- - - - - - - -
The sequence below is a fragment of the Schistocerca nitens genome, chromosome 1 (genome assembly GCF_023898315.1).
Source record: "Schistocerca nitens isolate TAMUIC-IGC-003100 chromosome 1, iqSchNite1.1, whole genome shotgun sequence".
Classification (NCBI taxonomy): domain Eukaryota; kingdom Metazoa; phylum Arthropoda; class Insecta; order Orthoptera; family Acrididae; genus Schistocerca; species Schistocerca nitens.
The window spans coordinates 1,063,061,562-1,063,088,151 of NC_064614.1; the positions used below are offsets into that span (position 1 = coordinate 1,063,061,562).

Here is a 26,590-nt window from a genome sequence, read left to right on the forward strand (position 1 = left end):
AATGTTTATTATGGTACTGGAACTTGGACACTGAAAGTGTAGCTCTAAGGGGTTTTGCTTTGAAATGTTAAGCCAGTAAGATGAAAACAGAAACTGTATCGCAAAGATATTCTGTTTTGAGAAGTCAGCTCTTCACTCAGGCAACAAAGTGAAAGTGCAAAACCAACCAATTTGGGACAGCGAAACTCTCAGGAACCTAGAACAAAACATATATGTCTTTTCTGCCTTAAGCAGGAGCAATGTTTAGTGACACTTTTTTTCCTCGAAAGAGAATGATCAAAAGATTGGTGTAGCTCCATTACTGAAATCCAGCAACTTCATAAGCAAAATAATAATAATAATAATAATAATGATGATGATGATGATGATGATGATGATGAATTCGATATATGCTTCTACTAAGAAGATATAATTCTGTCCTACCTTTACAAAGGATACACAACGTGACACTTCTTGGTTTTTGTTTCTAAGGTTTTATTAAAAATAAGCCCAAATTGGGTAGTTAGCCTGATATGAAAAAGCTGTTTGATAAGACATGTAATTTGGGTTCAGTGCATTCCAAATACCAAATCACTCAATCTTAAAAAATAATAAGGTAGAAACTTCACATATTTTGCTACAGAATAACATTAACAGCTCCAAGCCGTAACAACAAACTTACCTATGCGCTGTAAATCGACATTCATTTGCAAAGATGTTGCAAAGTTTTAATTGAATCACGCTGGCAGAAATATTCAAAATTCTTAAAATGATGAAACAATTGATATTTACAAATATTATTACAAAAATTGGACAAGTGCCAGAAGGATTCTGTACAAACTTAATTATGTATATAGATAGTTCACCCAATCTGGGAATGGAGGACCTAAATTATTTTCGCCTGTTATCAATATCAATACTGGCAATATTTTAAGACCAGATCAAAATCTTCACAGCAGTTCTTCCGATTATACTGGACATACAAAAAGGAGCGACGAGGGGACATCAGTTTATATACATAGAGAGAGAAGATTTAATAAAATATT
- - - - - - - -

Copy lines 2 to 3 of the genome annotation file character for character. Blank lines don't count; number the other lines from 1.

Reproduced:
Source record: "Schistocerca nitens isolate TAMUIC-IGC-003100 chromosome 1, iqSchNite1.1, whole genome shotgun sequence".
Classification (NCBI taxonomy): domain Eukaryota; kingdom Metazoa; phylum Arthropoda; class Insecta; order Orthoptera; family Acrididae; genus Schistocerca; species Schistocerca nitens.